Just about everything most people told us about him was wrong.
Gus, our mascot, came into rescue at seven months old, taken off the chain where he had been living without shelter since he was six weeks old. He went immediately to Connolly Animal Clinic, where he spent the next ten days in intensive care with Parvo. Dr. Connolly later told us that he had never before seen a dog so sick recover. “The good news,” he said, “is that this is a lot of dog, and he will not give up.” He paused, grinned, and added, “And the bad news is, this is a lot of dog, and he will not give up.” He was right.
Fortunately, that iron will was accompanied by a heart of pure gold. Most people saw only half the equation. Looking at that massive head, those crocodile jaws, the boisterous energy, the power, the determination, they gave us not so much advice as dire predictions, all of which turned out to be wrong. “He’s going to be hard to housetrain,” they warned us. The first night home, Gus slept until dawn, woke us by barking, and ran for the grass as soon as he was outside. That was it. In fourteen years, he never made a mistake. “You can’t let him around other dogs, especially little dogs.” His best friend was a twenty-pound cattle dog mix named Pepper. When they played tug of war, ninety-pound Gus stood still, holding onto one end of the rope toy, occasionally taking a step to let Pepper pull him around. “Don’t let him near the cats.” He lived with four of them, his worst offense being the occasional nose boost from behind. “He’s so hyper and so stubborn you’ll never get him to focus.” While Gus could not be forced to do anything, he could be persuaded, and he loved to please. As the mascot of St. Francis Rescue Nacogdoches he was our calendar model two years in a row, sitting rock still to balance a mortarboard on his head for a graduation shot. He seemed to understand the spirit of each photograph: we put a fedora on his head and he channeled Sinatra. “He’ll be suspicious of strangers.” Gus, as they say, never met a stranger; everyone was his friend, and even those who had warned us about him in the beginning became his biggest fans.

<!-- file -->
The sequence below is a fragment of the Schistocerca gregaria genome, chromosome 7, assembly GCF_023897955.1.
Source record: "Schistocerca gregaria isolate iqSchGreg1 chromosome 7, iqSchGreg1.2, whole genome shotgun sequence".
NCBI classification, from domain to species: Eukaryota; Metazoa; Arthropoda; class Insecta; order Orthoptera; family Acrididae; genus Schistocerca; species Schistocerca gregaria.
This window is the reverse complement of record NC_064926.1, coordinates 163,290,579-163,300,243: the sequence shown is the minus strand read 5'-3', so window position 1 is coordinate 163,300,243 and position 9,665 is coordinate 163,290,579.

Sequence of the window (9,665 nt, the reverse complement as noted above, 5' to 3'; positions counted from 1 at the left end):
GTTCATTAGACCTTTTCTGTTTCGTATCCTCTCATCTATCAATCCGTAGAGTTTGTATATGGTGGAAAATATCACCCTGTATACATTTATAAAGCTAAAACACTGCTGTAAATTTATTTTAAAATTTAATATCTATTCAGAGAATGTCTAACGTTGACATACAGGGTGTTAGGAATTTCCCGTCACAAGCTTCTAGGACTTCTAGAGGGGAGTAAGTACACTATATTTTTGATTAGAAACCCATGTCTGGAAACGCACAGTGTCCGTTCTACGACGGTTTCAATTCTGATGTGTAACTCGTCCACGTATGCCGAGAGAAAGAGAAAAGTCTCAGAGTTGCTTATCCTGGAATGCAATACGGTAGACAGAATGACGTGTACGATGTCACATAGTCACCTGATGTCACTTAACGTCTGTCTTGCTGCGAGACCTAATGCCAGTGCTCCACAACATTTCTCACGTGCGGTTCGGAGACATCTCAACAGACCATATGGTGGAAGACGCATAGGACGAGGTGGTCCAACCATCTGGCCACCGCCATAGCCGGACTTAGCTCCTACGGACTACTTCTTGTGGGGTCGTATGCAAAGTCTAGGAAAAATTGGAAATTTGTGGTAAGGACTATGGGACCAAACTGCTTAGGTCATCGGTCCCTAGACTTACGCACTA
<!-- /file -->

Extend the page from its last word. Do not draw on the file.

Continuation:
There was one prediction that did prove to be true, coming from a trainer who worked with Gus early on. As we finished the session she scratched Gus behind the ear, looked at me and said, “This is the dog that’s going to teach you everything.” So he did, and not just about dog handling, but about love, and loyalty, and bravery. He was the most courageous dog I have ever known. When he was a puppy so weak that he couldn’t raise his head, he still wagged his tail at his veterinarian. In his last year, as the neuropathy that finally left him unable to stand grew worse, he still loved his walks. We consulted specialists and did therapy and gave medication and rebuilt stairs so that he could manage them on his own, but in the end, it was his will and his extraordinary heart that kept him moving, kept him with us. Those qualities are his legacy to his family, as we mourn his loss; and to all of us at St. Francis Rescue as we continue.
We wish to thank Dr. Michael Connolly and Dr. Kelly Koinm for their compassionate care.